Movies: The Disappearance of Alice Creed * * *
For the expertly edited and wordless opening 10 minutes of J Blakeson's minimalist British crime thriller, we watch two men joylessly assemble the nuts and bolts of an abduction.
They buy handcuffs and duct tape and locks and ropes and soundproof insulation, and black out the windows of an apartment they've specially prepared as the scene of the crime. It's a chilling and rather brilliant beginning, and one it would always be hard to live up to, but in fairness Blakeson shows considerable intelligence in sustaining what is essentially a three-handed, one-room drama.
The two men are Vic (Eddie Marsden) and Danny (Martin Compston), their victim is Alice Creed (Gemma Arterton), who is bundled into a back room and tied to a bed with a sack over her head. Alice has a rich dad, and Vic and Danny are two opportunistic ex-cons who reckon they can make an easy £2m out of the kidnapping. But all is not as it seems and, as the drama unfolds, an unexpected battle of wills will develop between the three protagonists.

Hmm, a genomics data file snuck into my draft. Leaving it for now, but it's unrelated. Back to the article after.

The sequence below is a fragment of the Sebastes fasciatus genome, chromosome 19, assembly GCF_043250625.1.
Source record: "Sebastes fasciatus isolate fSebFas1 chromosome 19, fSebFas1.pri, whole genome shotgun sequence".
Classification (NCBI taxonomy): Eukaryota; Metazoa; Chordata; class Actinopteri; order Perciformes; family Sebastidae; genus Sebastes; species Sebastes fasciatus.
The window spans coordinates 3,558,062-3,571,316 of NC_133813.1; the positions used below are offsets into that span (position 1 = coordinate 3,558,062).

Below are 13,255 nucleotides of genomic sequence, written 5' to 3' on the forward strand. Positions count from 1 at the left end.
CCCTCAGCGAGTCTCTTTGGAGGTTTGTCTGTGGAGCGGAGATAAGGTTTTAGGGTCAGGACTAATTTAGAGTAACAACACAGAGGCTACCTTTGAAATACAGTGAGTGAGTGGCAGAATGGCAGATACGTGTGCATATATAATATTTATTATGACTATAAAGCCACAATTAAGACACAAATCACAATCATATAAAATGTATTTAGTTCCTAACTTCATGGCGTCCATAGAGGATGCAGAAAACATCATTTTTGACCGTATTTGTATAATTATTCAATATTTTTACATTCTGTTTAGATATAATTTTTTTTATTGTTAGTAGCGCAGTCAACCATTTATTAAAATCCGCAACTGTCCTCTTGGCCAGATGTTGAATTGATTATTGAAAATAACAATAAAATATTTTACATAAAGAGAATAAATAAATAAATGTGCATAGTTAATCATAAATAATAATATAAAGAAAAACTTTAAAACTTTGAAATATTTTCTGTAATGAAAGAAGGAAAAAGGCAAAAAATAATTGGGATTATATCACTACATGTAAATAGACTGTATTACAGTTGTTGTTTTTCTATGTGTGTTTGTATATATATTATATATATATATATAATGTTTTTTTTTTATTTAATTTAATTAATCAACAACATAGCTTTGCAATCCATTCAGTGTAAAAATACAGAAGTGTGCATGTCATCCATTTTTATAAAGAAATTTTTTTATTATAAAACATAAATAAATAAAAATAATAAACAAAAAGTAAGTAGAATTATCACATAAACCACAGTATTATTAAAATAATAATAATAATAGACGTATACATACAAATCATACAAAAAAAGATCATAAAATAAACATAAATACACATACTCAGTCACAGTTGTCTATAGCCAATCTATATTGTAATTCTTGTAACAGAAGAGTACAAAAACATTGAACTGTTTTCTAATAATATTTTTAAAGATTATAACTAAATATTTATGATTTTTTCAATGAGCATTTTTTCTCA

To say any more about this film's plot would risk giving away its twists, which are frequent and dramatic. Like a dodgy Harold Pinter play, the drama unfolds in a confined and claustrophobic space, and at times these criminals speak in the slightly stagey parlance of intellectualised hoodlums. But the performances are good, especially that of the versatile Marsden, while Miss Arterton proves she's more than just a plumply pretty face.